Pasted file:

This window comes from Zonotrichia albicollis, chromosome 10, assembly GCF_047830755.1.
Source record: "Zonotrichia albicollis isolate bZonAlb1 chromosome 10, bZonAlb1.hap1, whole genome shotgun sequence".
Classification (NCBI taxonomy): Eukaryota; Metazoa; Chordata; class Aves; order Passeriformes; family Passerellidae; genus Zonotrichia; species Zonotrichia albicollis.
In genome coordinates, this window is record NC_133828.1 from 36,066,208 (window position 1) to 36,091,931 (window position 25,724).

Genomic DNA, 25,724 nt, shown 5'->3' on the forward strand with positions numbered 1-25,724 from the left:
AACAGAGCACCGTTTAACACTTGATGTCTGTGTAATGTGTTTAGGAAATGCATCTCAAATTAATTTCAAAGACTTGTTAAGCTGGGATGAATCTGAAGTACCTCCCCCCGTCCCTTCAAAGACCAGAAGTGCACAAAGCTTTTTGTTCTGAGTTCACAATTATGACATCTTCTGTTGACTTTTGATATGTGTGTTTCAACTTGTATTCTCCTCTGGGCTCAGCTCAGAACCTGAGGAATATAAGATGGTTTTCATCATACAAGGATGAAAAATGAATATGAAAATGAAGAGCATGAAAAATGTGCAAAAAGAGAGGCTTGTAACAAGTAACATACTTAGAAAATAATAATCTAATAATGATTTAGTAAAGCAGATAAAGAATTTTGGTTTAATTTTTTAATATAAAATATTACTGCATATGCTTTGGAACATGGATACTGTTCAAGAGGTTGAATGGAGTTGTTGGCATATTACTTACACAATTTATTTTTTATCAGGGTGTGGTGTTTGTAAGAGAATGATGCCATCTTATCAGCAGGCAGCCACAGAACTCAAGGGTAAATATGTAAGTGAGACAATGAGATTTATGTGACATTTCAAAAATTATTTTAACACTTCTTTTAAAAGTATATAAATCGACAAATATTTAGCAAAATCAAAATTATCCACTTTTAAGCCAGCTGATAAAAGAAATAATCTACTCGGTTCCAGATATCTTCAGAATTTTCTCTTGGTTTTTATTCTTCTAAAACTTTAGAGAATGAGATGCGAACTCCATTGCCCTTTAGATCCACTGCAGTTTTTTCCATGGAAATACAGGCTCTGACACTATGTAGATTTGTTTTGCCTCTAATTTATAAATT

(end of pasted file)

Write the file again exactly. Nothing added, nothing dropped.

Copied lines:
This window comes from Zonotrichia albicollis, chromosome 10, assembly GCF_047830755.1.
Source record: "Zonotrichia albicollis isolate bZonAlb1 chromosome 10, bZonAlb1.hap1, whole genome shotgun sequence".
Classification (NCBI taxonomy): Eukaryota; Metazoa; Chordata; class Aves; order Passeriformes; family Passerellidae; genus Zonotrichia; species Zonotrichia albicollis.
In genome coordinates, this window is record NC_133828.1 from 36,066,208 (window position 1) to 36,091,931 (window position 25,724).

Genomic DNA, 25,724 nt, shown 5'->3' on the forward strand with positions numbered 1-25,724 from the left:
AACAGAGCACCGTTTAACACTTGATGTCTGTGTAATGTGTTTAGGAAATGCATCTCAAATTAATTTCAAAGACTTGTTAAGCTGGGATGAATCTGAAGTACCTCCCCCCGTCCCTTCAAAGACCAGAAGTGCACAAAGCTTTTTGTTCTGAGTTCACAATTATGACATCTTCTGTTGACTTTTGATATGTGTGTTTCAACTTGTATTCTCCTCTGGGCTCAGCTCAGAACCTGAGGAATATAAGATGGTTTTCATCATACAAGGATGAAAAATGAATATGAAAATGAAGAGCATGAAAAATGTGCAAAAAGAGAGGCTTGTAACAAGTAACATACTTAGAAAATAATAATCTAATAATGATTTAGTAAAGCAGATAAAGAATTTTGGTTTAATTTTTTAATATAAAATATTACTGCATATGCTTTGGAACATGGATACTGTTCAAGAGGTTGAATGGAGTTGTTGGCATATTACTTACACAATTTATTTTTTATCAGGGTGTGGTGTTTGTAAGAGAATGATGCCATCTTATCAGCAGGCAGCCACAGAACTCAAGGGTAAATATGTAAGTGAGACAATGAGATTTATGTGACATTTCAAAAATTATTTTAACACTTCTTTTAAAAGTATATAAATCGACAAATATTTAGCAAAATCAAAATTATCCACTTTTAAGCCAGCTGATAAAAGAAATAATCTACTCGGTTCCAGATATCTTCAGAATTTTCTCTTGGTTTTTATTCTTCTAAAACTTTAGAGAATGAGATGCGAACTCCATTGCCCTTTAGATCCACTGCAGTTTTTTCCATGGAAATACAGGCTCTGACACTATGTAGATTTGTTTTGCCTCTAATTTATAAATT